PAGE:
To celebrate this 1966 version of the hero as a piece of pop art might seem a disservice to Batman Returns, a film I ranked lower than this film despite considering it a work of art in and of itself. But there is a difference in art, so there is a difference in these Batman films and the energy they bring. Where Tim Burton's second film slogged through visual mastery avoiding a necessary substance over style, this original film is an effervescent, sparkling testament to the decade in which it was created. It is as tongue in cheek as any film can be, as corny as hell, but it commits fully to the cause of being zany and off the beaten path. It also happens to be a childhood favorite of mine which is, more than anything, the reason it beat out Batman Returns on the list. If I were staring at copies of the two films, there is no question which one I would choose to watch.
Consider the following passage, before the credits as an introduction to the film:
ACKNOWLEDGMENT We wish to express our gratitude to the enemies of crime and crusaders against crime throughout the world for their inspirational example. To them, and to lovers of adventure, lovers of pure escapism, lovers of unadulterated entertainment, lovers of the ridiculous and the bizarre--- To funlovers everywhere--- This picture is respectfully dedicated. If we have overlooked any sizable groups of lovers, we apologize. ---THE PRODUCERS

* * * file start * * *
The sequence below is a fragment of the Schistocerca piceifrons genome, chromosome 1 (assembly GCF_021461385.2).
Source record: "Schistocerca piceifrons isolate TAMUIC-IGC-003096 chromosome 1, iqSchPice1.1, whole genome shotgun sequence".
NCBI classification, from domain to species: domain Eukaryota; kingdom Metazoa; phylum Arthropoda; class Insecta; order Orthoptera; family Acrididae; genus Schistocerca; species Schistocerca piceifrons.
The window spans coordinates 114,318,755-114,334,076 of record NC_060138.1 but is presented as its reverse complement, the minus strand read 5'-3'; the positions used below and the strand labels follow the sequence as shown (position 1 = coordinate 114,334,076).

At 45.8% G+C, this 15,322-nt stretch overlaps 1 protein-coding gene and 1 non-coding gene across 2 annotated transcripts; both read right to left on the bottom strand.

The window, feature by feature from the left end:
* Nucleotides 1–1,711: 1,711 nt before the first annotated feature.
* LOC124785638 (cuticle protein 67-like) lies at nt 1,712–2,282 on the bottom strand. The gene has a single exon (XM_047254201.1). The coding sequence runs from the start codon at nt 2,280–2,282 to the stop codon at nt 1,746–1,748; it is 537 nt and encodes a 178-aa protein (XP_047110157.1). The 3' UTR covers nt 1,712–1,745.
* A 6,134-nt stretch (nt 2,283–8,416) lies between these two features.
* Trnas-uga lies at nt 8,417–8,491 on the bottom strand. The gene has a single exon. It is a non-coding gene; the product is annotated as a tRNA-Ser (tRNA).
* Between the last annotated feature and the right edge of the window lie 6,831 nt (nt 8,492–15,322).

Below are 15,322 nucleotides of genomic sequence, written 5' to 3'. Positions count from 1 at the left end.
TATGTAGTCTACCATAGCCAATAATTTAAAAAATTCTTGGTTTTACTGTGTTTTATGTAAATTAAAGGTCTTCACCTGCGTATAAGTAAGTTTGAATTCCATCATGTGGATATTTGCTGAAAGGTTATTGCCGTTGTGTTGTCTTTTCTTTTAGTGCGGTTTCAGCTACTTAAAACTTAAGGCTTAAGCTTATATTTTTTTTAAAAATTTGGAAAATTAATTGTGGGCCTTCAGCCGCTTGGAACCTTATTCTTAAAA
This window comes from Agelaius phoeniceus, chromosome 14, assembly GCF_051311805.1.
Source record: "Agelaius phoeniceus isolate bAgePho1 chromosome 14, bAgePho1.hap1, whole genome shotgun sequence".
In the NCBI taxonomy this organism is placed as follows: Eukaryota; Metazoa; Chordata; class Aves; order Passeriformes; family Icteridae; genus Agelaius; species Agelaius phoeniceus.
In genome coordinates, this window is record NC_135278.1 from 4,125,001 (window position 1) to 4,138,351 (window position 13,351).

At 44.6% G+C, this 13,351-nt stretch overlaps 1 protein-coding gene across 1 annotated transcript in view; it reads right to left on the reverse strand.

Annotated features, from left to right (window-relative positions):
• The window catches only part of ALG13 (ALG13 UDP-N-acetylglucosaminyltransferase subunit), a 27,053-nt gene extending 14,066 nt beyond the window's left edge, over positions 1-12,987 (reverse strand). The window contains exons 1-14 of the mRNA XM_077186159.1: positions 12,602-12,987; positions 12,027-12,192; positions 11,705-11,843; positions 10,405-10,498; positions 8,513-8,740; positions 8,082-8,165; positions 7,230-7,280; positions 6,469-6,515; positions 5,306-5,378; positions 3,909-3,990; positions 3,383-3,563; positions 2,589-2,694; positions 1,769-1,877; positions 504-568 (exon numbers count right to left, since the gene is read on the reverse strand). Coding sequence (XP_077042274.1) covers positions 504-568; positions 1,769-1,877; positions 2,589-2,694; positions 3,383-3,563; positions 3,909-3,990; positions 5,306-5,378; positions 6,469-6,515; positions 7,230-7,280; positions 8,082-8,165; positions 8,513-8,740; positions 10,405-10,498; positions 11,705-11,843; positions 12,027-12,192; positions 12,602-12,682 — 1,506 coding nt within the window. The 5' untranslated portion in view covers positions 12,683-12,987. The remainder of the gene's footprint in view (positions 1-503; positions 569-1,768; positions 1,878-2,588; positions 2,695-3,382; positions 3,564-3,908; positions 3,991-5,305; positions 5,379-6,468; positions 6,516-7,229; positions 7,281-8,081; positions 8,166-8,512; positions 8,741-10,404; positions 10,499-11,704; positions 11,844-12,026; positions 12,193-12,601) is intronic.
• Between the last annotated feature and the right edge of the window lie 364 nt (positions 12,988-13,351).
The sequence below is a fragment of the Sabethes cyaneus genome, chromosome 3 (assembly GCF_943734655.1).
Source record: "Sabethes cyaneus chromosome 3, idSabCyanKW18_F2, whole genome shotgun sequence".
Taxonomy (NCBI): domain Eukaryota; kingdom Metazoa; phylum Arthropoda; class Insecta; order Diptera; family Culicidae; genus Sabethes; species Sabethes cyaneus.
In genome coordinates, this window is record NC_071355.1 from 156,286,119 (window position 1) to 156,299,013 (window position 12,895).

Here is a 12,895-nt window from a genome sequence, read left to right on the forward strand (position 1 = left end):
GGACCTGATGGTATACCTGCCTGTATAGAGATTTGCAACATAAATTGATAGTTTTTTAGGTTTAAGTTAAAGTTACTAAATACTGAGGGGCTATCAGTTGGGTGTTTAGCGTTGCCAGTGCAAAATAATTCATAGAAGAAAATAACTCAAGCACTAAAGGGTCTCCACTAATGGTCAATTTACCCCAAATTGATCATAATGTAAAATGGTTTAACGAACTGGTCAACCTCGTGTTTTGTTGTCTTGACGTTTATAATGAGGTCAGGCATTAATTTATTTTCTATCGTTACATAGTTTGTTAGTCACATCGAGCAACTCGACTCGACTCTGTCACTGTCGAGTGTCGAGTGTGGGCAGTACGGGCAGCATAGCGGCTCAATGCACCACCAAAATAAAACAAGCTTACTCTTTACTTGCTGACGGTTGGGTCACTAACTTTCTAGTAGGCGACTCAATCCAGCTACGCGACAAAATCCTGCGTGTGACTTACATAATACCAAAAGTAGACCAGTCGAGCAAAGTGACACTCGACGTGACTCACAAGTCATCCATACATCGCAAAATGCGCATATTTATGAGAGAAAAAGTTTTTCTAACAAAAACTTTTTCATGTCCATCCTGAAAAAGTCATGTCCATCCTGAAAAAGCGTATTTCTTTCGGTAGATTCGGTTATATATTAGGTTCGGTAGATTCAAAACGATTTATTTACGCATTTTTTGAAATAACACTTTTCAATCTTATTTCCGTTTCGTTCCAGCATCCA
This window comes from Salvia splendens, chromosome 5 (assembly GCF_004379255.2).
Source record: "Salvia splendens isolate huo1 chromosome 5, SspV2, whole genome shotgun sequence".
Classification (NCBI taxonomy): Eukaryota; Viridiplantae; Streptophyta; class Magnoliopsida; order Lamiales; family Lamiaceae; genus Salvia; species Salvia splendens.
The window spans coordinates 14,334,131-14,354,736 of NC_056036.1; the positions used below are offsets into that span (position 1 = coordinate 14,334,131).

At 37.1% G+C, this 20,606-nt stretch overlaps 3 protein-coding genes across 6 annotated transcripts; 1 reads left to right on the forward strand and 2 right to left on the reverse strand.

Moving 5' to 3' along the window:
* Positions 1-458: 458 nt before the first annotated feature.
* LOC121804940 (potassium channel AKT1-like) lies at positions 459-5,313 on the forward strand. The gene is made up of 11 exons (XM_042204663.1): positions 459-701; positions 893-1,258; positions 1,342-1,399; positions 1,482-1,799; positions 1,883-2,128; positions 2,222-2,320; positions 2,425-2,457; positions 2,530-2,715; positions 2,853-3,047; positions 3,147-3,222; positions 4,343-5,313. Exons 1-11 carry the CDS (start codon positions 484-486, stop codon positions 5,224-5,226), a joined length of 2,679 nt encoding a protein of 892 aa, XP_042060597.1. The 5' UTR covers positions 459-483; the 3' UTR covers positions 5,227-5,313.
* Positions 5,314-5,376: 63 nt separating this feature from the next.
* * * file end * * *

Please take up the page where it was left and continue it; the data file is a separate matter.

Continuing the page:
What a bombastic quote to drop in front a film, and a great way to welcome us into the zany world created by the producers at 20th Century Fox. Released between the first and second seasons of the popular TV series, Batman: The Movie is partly responsible for making The Joker, The Riddler, Penguin, and Catwoman the first off fanboys lips when they list villains of the caped crusader. Sure, The Joker has always been tops on the list, but this film corralled these four villains together for one awesome spectacle. There is a plot involving the dehydration of the United Nations brass into vials of multi-colored dust, and world domination of course. But the plot doesn't matter the way it later will in the Nolan films; this is pure eye candy.
And what a shame I have made it this far through my article without even mentioning the mastermind of the universe, Mr. Adam West. The embodiment of Batman, West was basically all we had to work with before 1989, and his Shatner-esque energy and faux-seriousness towards the subject matter fit so incredibly well. Alongside West's Batman is Burt Ward as The Boy Wonder, Robin. "Holy (insert pun here) Batman!" The two work off each other with an effortless zeal throughout the film and the series.
A few of my favorite moments: the shark-repellent Bat Spray, placed carefully inside the Bat-copter. The Penguin (Burgess Meredith) masquerading as Commodore Schmidlap. The odd and Russian-themed romance between Bruce Wayne and Miss Kitka (Catwoman, Lee Merriwether). Get it? Miss Kitka? Batman and Robin's uncanny ability to piece together absurd riddles into clues into a way to solve the crime. The onomatopoeia explosion atop the surfaced submarine. I could go on and on, but you get the idea. Batman: The Movie may not take itself seriously in any way, but it never tries. For that, I think it belongs here more than Burton's sequel.